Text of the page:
Ask any sales director what he wants and the answer is always “more leads!”.
If you accept your website meets your prospects before you do, that is to say that your prospects are more than 50% of the way through their sales journey before they want to talk to anyone, then your website plays a significant part in convincing your prospects that they should talk to you.
As soon as you clearly appreciate this, you will realise that your website must be set up to engage with your prospects, enable them to quickly and clearly understand your business proposition, and to provide the opportunity for lead data capture.
If your website is well-constructed, in the B2B world it should be possible for it to convert between 2% and 5% of its traffic into qualified leads for your business. Anything less and you need to reassess its approach to lead generation and customer acquisition.
In any case, website lead generation should be your main priority. At every opportunity, your website needs to include the necessary functions that make it easy for website visitors to engage with your business – and for you to turn them into leads.
Of course, there are a number of things you can do if your website is failing to generate leads of sufficient quantity and quality. Here are three key tips for those of you who are not getting the results you need:
1. Use high-quality content and prominent calls-to-action (CTAs)
The vast majority of websites have one principal call-to-action: ‘Contact Us’ – but in today’s B2B purchase environment, no one wants to speak to a salesperson right away.
It’s important to appreciate the simple fact that most first-time website visitors will not be ready to pull the trigger and make a purchase. In many instances, these website visitors will be conducting research and comparing the products and services your business provides against others in the space.
With this considered, your website must serve as a hub of quality information that provides your potential prospects with the information they need to rectify their business problem(s). The point at which you establish yourself as a source of high-quality information, is the point at which your website visitors keep coming back to your website and engaging with your business.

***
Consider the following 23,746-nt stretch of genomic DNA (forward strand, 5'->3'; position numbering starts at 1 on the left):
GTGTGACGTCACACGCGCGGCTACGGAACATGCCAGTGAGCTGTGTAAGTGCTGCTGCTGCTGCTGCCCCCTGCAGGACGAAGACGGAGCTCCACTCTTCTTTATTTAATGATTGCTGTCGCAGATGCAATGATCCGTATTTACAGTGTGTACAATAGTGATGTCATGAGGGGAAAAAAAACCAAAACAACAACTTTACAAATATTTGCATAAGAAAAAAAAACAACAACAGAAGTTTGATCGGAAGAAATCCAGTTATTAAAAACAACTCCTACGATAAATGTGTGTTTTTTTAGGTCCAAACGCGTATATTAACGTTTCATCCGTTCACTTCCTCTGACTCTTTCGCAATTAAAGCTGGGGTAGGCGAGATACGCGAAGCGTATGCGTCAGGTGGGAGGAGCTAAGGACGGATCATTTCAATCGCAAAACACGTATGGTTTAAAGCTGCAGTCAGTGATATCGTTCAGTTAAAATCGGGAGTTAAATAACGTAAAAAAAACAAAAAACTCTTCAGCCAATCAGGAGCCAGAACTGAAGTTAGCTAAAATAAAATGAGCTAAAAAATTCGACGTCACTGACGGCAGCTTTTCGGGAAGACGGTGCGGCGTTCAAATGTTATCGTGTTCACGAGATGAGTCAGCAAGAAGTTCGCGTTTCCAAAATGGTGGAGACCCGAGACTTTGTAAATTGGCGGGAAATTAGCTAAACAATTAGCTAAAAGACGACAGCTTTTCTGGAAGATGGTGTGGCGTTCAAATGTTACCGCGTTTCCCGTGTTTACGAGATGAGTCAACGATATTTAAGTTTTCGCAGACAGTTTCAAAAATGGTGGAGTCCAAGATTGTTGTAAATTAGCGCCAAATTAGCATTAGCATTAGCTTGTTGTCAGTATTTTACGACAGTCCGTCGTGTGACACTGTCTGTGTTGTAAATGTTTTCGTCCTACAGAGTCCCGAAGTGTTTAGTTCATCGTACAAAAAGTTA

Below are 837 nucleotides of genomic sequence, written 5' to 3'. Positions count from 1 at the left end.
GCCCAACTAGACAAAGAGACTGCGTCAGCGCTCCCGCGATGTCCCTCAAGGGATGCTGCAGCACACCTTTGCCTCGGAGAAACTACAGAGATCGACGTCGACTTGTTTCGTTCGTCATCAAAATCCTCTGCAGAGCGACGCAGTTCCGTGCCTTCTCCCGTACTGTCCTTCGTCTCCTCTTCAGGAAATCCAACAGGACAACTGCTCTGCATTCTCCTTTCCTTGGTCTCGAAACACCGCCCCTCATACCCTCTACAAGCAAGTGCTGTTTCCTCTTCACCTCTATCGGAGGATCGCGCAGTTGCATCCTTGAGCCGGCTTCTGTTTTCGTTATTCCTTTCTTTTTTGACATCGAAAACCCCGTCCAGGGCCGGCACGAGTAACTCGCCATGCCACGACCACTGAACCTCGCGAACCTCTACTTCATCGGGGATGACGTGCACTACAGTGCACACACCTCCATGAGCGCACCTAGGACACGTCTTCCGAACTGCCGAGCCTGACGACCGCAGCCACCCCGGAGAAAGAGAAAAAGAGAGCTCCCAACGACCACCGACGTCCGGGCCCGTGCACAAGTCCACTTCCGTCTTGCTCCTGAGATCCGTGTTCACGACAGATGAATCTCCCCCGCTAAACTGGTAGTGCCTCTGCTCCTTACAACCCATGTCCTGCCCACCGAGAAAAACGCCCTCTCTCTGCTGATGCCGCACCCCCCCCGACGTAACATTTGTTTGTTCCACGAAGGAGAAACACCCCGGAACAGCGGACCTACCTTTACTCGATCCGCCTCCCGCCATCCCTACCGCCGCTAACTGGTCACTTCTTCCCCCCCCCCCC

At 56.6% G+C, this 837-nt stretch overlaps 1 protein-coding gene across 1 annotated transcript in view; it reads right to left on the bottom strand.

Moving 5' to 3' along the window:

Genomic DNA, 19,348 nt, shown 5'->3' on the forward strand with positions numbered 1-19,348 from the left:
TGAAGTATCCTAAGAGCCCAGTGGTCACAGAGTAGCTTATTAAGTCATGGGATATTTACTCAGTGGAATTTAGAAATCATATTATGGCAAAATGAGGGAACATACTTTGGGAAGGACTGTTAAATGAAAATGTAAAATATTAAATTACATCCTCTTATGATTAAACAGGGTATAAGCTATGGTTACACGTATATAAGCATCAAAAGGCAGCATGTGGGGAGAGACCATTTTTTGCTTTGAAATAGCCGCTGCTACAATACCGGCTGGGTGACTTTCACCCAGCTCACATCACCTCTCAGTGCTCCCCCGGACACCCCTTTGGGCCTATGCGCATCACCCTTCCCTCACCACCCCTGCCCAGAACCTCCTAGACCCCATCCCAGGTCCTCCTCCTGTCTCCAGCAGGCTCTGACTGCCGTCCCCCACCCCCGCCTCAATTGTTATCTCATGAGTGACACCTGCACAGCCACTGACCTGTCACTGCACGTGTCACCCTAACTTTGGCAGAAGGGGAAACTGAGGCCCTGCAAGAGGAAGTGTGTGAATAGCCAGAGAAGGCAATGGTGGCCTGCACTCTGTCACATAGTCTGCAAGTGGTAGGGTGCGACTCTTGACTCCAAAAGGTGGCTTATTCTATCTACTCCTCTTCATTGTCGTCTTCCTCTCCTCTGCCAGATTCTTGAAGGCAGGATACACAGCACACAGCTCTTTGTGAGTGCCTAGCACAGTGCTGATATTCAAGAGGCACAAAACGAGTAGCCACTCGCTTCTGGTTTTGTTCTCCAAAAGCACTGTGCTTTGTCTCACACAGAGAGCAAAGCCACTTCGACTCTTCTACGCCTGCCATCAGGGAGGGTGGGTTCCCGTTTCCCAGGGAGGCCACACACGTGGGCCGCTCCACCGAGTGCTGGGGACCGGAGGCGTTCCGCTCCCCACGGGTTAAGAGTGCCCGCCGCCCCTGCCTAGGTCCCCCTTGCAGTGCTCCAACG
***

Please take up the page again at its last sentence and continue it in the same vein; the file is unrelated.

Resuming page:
So, instead of relying on the ‘contact us’ CTA, you instead include other CTAs within your content and on your web pages. You then use these CTAs to direct website visitors to other relevant pieces of content (eBooks, case studies, blogs, articles, whitepapers) they can acquire in exchange for their details.
For example, if a website visitor arrives on your website and reads a blog on Marketing Automation, you could then direct them to another relevant content asset on your website, such as an eBook called ‘What are the best Marketing Automation platforms?’. You include the asset’s featured image as a thumbnail along with the text: ‘What are the best Marketing Automation platforms?’ and a call-to-action encouraging the reader to find out more.
The reader clicks on the call-to-action and it takes them to a landing page. The landing page has a very short summary on the content asset and what the reader can expect if they download it, along with a form field to the right of the page they need to fill in to download it. The reader provides their details in exchange for the content asset (usually their name, business name, email and job title) and they receive a copy of the asset via email.
Suddenly, from including a simple CTA in your blog post, you have generated a potential lead for the business. Over time, you nurture that lead – sending them more relevant, high-quality content to remind them of your business and help them with their problems.
2. Be clear with your website’s messaging